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Wed Feb 10, 2016, 09:12 AM

The complaining about Hillary's super delegates has begun

Do the supporters of the other team really believe that this primary is about popularity? If that had been the case, Hillary would have beat Obama by a landslide in 2008. How hard is it to understand that those "establishment" Democrats are going to vote for the Democrat?

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Reply The complaining about Hillary's super delegates has begun (Original post)
leftofcool Feb 2016 OP
romana Feb 2016 #1
leftofcool Feb 2016 #4
Stuckinthebush Feb 2016 #14
yallerdawg Feb 2016 #2
leftofcool Feb 2016 #6
Blueguyinthesky Feb 2016 #3
leftofcool Feb 2016 #5
Blueguyinthesky Feb 2016 #7
leftofcool Feb 2016 #9
BooScout Feb 2016 #13
bluestateguy Feb 2016 #31
FBaggins Feb 2016 #8
Cha Feb 2016 #10
leftofcool Feb 2016 #11
FBaggins Feb 2016 #17
Stuckinthebush Feb 2016 #12
BooScout Feb 2016 #15
yallerdawg Feb 2016 #16
Stuckinthebush Feb 2016 #21
George II Feb 2016 #22
uponit7771 Feb 2016 #36
Tarheel_Dem Feb 2016 #48
stonecutter357 Feb 2016 #18
disillusioned73 Feb 2016 #19
Stuckinthebush Feb 2016 #23
disillusioned73 Feb 2016 #24
Stuckinthebush Feb 2016 #25
leftofcool Feb 2016 #27
Cha Feb 2016 #28
Cha Feb 2016 #29
BlueCaliDem Feb 2016 #34
William769 Feb 2016 #42
George II Feb 2016 #20
DesertRat Feb 2016 #26
Cha Feb 2016 #37
Iliyah Feb 2016 #30
restorefreedom Feb 2016 #33
leftofcool Feb 2016 #38
William769 Feb 2016 #41
Tarheel_Dem Feb 2016 #49
aaaaaa5a Feb 2016 #32
Nonhlanhla Feb 2016 #35
leftofcool Feb 2016 #39
Nonhlanhla Feb 2016 #40
Treant Feb 2016 #43
Nonhlanhla Feb 2016 #44
72DejaVu Feb 2016 #45
Cha Feb 2016 #47
mgmaggiemg Feb 2016 #46

Response to leftofcool (Original post)

Wed Feb 10, 2016, 09:17 AM

1. Superdelegates

I confess I'm not always comfortable with superdelegates. Didn't Clinton have a lot on board last time, only for it not to matter? This is a delegate race, and I think for the time being it's better to be focused on state delegates.

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Response to romana (Reply #1)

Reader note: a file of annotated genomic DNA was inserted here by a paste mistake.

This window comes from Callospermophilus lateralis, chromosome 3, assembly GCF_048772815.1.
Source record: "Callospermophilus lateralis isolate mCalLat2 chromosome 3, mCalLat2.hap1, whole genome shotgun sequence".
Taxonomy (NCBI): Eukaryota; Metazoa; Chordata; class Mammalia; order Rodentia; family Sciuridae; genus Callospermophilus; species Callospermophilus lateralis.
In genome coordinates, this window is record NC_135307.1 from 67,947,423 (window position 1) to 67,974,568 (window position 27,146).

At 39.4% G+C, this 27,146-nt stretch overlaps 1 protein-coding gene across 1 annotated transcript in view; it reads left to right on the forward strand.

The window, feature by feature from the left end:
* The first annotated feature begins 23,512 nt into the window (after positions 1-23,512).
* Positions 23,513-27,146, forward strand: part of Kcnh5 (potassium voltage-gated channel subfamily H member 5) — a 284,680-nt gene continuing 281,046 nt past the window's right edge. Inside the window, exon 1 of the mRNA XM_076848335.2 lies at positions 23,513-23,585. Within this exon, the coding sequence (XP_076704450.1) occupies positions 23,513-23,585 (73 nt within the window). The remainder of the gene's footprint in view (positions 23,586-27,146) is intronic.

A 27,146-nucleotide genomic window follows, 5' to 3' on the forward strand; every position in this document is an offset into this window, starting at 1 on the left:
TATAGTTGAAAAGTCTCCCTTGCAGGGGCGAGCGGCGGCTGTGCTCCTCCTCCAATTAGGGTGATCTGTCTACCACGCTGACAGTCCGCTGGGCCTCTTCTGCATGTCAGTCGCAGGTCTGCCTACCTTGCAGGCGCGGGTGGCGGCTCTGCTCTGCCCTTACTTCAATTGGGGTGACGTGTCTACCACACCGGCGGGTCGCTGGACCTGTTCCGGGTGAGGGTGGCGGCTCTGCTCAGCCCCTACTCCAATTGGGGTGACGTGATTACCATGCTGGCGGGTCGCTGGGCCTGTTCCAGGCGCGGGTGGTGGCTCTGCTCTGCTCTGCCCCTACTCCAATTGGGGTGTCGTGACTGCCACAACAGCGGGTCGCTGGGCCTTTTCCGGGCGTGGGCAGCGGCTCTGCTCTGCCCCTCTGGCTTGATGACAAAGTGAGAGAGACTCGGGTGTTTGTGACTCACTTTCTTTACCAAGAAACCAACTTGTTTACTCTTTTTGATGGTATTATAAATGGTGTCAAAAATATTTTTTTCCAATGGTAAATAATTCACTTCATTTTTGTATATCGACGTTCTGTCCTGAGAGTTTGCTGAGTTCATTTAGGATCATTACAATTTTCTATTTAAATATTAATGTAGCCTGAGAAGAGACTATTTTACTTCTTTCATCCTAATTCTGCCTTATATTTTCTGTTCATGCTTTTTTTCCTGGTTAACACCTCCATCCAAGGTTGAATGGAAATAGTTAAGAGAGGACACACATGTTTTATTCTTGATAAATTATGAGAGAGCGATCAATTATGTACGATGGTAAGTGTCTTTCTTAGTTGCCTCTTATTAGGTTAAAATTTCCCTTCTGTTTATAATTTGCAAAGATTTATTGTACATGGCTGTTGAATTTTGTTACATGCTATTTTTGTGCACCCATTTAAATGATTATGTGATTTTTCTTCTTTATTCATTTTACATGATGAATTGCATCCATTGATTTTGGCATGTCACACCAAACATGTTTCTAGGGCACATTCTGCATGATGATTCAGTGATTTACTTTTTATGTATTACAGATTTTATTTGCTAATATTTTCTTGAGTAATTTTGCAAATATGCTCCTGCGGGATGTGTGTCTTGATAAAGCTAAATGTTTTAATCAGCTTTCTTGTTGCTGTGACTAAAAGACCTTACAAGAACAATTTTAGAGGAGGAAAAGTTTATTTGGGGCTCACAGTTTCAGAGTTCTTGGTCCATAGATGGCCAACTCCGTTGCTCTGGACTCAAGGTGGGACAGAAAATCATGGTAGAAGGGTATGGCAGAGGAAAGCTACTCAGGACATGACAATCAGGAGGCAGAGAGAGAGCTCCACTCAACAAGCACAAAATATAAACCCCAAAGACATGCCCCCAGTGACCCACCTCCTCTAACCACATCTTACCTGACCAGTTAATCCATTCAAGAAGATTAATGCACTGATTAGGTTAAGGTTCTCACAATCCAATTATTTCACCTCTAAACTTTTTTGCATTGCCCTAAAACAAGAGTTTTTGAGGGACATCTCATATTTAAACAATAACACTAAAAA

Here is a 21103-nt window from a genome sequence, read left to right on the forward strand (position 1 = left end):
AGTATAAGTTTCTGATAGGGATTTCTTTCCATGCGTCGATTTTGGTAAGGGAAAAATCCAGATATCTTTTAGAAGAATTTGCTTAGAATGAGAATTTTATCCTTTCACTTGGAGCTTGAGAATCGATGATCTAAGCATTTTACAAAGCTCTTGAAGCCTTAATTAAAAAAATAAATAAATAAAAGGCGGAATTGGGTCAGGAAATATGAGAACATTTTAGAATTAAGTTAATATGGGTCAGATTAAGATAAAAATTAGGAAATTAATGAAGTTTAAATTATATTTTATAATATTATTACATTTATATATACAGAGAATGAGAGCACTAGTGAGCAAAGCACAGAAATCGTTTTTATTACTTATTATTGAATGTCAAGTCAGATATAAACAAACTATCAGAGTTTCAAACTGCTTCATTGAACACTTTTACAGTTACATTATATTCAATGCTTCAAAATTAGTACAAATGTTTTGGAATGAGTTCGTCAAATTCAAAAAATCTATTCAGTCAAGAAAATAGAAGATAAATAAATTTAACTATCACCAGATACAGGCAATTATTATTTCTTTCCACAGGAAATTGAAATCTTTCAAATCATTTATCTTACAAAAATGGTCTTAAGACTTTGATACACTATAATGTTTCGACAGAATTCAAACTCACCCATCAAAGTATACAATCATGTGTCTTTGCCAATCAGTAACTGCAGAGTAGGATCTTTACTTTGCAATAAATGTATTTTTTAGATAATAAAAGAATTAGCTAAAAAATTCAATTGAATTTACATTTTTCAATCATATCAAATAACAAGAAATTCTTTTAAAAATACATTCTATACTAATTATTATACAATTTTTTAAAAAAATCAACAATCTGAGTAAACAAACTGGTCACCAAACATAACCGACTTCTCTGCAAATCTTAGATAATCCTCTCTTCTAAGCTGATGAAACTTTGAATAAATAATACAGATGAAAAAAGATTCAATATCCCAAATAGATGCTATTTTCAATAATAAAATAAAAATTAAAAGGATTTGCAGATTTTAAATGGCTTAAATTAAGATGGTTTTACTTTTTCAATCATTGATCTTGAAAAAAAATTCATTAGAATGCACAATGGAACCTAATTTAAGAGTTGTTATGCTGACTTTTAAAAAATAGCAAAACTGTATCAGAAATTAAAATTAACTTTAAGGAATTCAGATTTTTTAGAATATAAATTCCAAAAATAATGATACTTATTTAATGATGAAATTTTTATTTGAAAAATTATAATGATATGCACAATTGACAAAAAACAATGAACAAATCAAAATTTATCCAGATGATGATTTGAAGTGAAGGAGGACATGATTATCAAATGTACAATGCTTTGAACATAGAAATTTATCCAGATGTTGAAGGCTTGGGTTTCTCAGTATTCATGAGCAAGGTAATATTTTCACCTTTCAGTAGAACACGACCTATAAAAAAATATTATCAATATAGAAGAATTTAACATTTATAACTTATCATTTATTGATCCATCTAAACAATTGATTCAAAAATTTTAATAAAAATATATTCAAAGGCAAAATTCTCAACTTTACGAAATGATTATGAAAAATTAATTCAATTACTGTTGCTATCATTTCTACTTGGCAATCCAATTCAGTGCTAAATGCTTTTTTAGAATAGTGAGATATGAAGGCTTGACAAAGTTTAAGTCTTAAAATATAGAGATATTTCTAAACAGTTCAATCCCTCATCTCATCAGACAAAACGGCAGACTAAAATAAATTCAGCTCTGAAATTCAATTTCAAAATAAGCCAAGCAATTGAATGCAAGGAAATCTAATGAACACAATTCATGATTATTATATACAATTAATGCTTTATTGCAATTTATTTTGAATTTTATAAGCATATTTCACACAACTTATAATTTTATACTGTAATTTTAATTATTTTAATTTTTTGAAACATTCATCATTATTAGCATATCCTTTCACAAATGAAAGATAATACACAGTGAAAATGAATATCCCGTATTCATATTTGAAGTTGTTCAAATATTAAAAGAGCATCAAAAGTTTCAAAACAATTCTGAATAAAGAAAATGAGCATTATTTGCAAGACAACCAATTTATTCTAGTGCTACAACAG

Wed Feb 10, 2016, 09:20 AM

4. No, Obama took more of the super delegates last time.

Hillary won the popular vote, Obama took more supers. This time, the supers will vote for the Democrat. That is the way it has always been done.

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Response to romana (Reply #1)

Wed Feb 10, 2016, 09:35 AM

14. I'm a huge fan

Last edited Wed Feb 10, 2016, 10:06 AM - Edit history (1)

This is about a party's nominee. The leaders of the party should have a disproportional say in who wins their nomination. The reason for the supers is to prevent populist non Dems from taking over the party. This year is a good example of why the supers are vitally important.

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Response to leftofcool (Original post)

Wed Feb 10, 2016, 09:18 AM

2. Democrats want to win above all else!

We have won four of the last six presidential elections.

Do we really need an 'independent" to come in and save us?

When that is the path to losing?

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Response to yallerdawg (Reply #2)

Wed Feb 10, 2016, 09:21 AM

6. No, we do not need an Independent to save us.

Independents have never won an election.

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Response to leftofcool (Original post)

Wed Feb 10, 2016, 09:19 AM

3. I think super delegates are a terrible practice and totally antiethetical to the purpose of a

 

democracy

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Response to Blueguyinthesky (Reply #3)

Wed Feb 10, 2016, 09:20 AM

5. That is the way we have always done it. They have a vote just like anyone else.